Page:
In newly published research, security firm Tenable reveals how popular video surveillance camera software could be manipulated, allowing would-be attackers the ability to view, disable or otherwise manipulate video footage.
The vulnerability, which researchers fittingly dubbed “Peekaboo,” affects software created by NUUO, a surveillance system software maker with clients including hospitals, banks, and schools around the globe.
The vulnerability works via a stack buffer overflow, overwhelming the targeted software and opening the door for remote code execution. That loophole means that an attacker could remotely access and take over accounts with no authorization, even taking over networked cameras connected to the target device.
“This is particularly devastating because not only is an attacker able to control the NVR [camera] but the credentials for all the cameras connected to the NVR are stored in plaintext on disk,” Tenable writes.
Tenable provides more details on potential exploits tested with one of NUUO’s NVRMini2 devices on its Github page. One exploit “grabs the credentials to the cameras that are connected to the NVR, creates a hidden admin user, and disconnects any cameras that are currently connected to the NVR.” Not great.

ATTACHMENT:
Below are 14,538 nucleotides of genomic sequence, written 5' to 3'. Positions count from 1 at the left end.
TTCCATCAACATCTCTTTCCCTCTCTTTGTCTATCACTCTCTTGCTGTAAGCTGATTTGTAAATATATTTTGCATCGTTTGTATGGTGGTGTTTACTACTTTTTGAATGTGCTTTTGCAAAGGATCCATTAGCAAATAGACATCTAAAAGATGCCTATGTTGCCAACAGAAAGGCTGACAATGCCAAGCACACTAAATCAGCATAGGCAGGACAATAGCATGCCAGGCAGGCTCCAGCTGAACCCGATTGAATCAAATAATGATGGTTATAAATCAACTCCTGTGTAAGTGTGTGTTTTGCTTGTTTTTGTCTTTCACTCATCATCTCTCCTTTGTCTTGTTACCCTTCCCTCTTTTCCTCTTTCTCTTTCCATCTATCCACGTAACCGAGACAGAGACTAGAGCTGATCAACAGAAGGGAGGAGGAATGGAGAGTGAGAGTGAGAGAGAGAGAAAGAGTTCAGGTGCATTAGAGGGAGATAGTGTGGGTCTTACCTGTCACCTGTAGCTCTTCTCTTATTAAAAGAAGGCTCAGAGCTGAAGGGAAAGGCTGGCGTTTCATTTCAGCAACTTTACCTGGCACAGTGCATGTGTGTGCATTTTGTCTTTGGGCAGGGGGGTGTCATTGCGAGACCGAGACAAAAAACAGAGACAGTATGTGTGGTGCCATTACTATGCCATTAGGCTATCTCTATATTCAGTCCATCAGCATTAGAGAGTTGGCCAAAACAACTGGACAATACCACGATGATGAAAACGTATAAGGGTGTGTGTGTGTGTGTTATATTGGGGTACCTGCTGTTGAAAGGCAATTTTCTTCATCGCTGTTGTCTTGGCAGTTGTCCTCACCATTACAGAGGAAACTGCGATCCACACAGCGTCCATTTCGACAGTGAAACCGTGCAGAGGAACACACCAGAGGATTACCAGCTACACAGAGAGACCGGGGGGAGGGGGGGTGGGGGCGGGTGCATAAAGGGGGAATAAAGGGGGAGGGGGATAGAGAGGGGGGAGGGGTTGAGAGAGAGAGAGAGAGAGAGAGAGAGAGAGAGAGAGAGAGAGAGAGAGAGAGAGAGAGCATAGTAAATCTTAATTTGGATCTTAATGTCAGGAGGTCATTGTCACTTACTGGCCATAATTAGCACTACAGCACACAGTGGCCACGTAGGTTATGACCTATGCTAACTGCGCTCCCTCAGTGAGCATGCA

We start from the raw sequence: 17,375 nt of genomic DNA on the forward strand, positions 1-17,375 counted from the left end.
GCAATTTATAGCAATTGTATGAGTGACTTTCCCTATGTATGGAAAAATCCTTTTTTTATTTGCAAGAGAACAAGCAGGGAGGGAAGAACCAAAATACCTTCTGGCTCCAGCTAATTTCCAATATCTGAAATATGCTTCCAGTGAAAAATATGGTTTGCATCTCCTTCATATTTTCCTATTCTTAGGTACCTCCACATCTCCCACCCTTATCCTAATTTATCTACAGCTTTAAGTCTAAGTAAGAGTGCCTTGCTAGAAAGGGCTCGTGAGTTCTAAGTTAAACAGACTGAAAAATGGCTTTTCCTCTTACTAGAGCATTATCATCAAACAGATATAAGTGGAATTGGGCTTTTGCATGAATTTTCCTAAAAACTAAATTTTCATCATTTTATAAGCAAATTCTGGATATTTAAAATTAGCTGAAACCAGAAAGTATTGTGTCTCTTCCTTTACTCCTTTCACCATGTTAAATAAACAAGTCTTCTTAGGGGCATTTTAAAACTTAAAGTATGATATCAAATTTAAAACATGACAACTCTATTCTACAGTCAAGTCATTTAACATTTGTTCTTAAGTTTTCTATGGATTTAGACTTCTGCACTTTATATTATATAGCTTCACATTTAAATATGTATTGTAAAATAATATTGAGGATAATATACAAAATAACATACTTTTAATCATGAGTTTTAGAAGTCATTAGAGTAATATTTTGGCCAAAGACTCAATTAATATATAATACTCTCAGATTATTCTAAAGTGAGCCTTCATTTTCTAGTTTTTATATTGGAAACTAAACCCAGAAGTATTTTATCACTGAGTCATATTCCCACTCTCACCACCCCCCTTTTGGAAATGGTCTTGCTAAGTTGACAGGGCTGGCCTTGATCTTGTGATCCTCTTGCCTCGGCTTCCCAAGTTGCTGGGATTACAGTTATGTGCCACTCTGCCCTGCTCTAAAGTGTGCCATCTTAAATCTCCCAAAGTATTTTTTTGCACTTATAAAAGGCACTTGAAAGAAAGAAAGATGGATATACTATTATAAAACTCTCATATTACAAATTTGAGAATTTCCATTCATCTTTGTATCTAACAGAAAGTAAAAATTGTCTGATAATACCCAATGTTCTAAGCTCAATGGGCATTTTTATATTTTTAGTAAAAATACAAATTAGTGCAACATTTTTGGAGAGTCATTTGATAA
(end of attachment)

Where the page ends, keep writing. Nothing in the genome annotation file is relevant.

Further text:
Tenable set its disclosure to NUUO in motion on June 1. NUUO committed to a September 13 patch date to fix the issue but the date was later pushed to September 18, when anyone with affected equipment can expect to see firmware version 22.214.171.124. Organizations that might be vulnerable can use a plugin from the researchers to determine if they’re at risk or contact the manufacturer directly. TechCrunch reached out to NUUO about its plans to push a patch and notify affected users.
What what makes matters worse with this vulnerability is that NUUO actually licenses its software out to at least 100 other brands and 2,500 camera models. Tenable estimates that the vulnerability could put hundreds of thousands of networked surveillance cameras at risk around the world and many of the groups that operate those devices might have no idea that the risk is even relevant to the systems they rely on.